Reef Guardian Councils gather to support health of the Reef

Published: 24/10/2013

A gathering of local council representatives from across Queensland tomorrow will hear about the importance of restoring coastal habitats as a way to improve the health of the Great Barrier Reef.

Held in Cairns, the annual steering committee meeting of 13 Reef Guardian Councils will also give delegates the opportunity to share lessons learnt from local environmental projects and swap ideas on improving sustainable development practices.

Great Barrier Reef Marine Park Authority (GBRMPA) Reef Guardian Council program manager Deb Packman said local governments play a vital role in securing the future of one of the world’s most important natural assets.

“It’s become increasingly clear that if we want to boost the health and resilience of the Great Barrier Reef, we need to improve the health of a wide variety of coastal ecosystems, whether it be estuaries, forests, mangroves, freshwater wetlands or the coastline itself,” she said.

“What happens on land is having an impact out at sea, particularly if it reduces water quality. This in turn affects a wide range of plants and animals in inshore areas of the Marine Park.

“Through their decision-making processes, local councils have the ability to make a real difference when it comes to restoring and reconnecting these coastal habitats.”

The workshop will also explore ways to improve water and waste management practices and address the environmental challenges that come with a growing population along the east coast of Australia.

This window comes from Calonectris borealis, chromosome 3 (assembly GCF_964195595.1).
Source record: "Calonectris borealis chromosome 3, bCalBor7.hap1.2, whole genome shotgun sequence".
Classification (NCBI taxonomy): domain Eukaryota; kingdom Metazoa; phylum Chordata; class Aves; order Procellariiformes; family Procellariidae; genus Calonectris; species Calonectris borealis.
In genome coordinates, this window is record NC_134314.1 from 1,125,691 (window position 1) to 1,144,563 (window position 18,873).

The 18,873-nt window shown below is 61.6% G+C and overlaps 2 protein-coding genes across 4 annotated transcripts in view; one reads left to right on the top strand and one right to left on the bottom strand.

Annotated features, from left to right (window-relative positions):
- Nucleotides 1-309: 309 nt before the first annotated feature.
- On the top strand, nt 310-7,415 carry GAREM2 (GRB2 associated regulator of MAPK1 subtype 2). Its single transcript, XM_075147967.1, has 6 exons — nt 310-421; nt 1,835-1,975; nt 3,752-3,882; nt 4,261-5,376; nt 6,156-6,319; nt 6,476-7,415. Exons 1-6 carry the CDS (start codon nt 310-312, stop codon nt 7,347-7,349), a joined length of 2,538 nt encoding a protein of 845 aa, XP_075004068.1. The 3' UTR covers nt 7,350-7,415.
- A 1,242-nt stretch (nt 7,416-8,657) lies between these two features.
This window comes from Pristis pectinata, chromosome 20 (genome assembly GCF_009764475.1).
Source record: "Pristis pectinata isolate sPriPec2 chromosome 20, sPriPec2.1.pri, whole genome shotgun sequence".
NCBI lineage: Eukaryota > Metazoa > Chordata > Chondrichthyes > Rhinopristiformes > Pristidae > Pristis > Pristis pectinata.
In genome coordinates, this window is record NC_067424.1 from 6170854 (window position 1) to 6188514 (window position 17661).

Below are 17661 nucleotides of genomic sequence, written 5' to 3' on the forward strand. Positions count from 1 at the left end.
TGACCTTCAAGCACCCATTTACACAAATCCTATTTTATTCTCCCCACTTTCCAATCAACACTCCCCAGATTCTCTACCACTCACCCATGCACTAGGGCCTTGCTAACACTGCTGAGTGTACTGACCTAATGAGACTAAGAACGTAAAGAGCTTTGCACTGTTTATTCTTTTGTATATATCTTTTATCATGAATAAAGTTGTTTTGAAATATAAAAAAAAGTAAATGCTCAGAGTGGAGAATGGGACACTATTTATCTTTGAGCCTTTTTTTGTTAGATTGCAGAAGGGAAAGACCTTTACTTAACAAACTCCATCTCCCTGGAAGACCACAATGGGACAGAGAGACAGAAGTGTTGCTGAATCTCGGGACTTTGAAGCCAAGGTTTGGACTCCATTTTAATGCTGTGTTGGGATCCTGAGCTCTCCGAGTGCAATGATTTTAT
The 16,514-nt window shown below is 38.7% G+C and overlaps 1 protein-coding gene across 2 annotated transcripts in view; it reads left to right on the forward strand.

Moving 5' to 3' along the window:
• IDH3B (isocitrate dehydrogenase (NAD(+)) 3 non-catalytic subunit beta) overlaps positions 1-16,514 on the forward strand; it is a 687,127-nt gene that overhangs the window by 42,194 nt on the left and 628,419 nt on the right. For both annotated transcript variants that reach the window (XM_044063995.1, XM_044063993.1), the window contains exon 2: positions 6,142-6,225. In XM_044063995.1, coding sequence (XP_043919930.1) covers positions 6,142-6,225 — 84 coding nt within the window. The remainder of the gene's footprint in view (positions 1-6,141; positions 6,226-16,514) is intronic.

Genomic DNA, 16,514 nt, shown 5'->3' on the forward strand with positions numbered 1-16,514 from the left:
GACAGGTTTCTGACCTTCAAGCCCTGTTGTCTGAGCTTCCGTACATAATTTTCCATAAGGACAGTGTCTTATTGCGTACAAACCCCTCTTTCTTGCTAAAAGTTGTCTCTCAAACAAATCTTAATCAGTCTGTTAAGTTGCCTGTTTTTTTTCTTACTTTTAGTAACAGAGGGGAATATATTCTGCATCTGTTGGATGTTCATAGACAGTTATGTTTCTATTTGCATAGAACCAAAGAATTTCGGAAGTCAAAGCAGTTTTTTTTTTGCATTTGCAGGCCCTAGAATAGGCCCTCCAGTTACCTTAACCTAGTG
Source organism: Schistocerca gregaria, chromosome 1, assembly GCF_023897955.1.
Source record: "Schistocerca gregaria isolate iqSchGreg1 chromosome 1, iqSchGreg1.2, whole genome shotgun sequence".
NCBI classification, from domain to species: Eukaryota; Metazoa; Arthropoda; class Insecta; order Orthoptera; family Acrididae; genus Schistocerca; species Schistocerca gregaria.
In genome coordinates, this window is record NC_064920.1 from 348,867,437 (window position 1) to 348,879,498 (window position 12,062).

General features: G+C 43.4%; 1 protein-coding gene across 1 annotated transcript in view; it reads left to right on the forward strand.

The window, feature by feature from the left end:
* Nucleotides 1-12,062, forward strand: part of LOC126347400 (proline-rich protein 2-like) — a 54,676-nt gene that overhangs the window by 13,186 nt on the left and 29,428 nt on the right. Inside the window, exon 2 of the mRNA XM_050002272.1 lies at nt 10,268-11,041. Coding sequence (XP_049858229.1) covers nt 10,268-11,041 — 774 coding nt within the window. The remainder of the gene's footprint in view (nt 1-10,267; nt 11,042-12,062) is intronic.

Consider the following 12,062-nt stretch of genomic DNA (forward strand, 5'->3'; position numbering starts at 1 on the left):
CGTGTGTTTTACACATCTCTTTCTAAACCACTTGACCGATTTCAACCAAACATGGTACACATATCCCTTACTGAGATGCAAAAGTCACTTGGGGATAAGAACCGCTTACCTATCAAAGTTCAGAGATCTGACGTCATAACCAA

Ms Packman said the event provides Reef Guardian Councils access to knowledge, resources and one-on-one networking opportunities to help improve local environmental management practices and planning.

“When you consider that these councils cover an area of more than 300,000 square kilometres with a population of almost 900,000 people, there is real power here for long-term environmental change,” she said.

“They have an important role in planning for sustainable population growth, approving environmentally sound developments, and preparing the community for climate change impacts.

“Many local residents assume their councils only deal with rates, roads and rubbish but Reef Guardian Councils are doing much more than this in an effort to protect the Great Barrier Reef.

“There is some great work happening in waterway rehabilitation, urban stormwater treatment, waste reuse and recycling, erosion control and community planning.

“This event is about sharing those experiences so the entire Great Barrier Reef catchment can benefit in the long term.”

Reef Guardian Councils is an initiative run by the Great Barrier Reef Marine Park Authority. 


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